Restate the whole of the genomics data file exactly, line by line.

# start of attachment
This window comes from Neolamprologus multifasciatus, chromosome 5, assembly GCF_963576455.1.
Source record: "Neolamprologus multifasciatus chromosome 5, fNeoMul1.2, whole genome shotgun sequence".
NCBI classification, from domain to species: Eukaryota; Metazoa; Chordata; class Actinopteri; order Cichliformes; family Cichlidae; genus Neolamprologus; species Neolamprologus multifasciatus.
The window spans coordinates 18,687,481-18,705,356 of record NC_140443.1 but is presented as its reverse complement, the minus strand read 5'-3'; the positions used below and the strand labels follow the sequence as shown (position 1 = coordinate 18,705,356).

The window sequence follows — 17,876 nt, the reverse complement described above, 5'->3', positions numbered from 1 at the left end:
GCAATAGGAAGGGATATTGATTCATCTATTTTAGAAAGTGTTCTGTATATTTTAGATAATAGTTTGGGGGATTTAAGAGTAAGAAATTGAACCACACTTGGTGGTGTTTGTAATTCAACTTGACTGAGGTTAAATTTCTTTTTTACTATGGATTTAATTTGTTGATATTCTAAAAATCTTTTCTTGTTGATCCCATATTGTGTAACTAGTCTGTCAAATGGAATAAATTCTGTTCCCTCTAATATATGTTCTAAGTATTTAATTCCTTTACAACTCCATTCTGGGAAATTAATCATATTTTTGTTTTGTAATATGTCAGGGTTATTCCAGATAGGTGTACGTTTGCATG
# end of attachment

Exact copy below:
This window comes from Neolamprologus multifasciatus, chromosome 5, assembly GCF_963576455.1.
Source record: "Neolamprologus multifasciatus chromosome 5, fNeoMul1.2, whole genome shotgun sequence".
NCBI classification, from domain to species: Eukaryota; Metazoa; Chordata; class Actinopteri; order Cichliformes; family Cichlidae; genus Neolamprologus; species Neolamprologus multifasciatus.
The window spans coordinates 18,687,481-18,705,356 of record NC_140443.1 but is presented as its reverse complement, the minus strand read 5'-3'; the positions used below and the strand labels follow the sequence as shown (position 1 = coordinate 18,705,356).

The window sequence follows — 17,876 nt, the reverse complement described above, 5'->3', positions numbered from 1 at the left end:
GCAATAGGAAGGGATATTGATTCATCTATTTTAGAAAGTGTTCTGTATATTTTAGATAATAGTTTGGGGGATTTAAGAGTAAGAAATTGAACCACACTTGGTGGTGTTTGTAATTCAACTTGACTGAGGTTAAATTTCTTTTTTACTATGGATTTAATTTGTTGATATTCTAAAAATCTTTTCTTGTTGATCCCATATTGTGTAACTAGTCTGTCAAATGGAATAAATTCTGTTCCCTCTAATATATGTTCTAAGTATTTAATTCCTTTACAACTCCATTCTGGGAAATTAATCATATTTTTGTTTTGTAATATGTCAGGGTTATTCCAGATAGGTGTACGTTTGCATG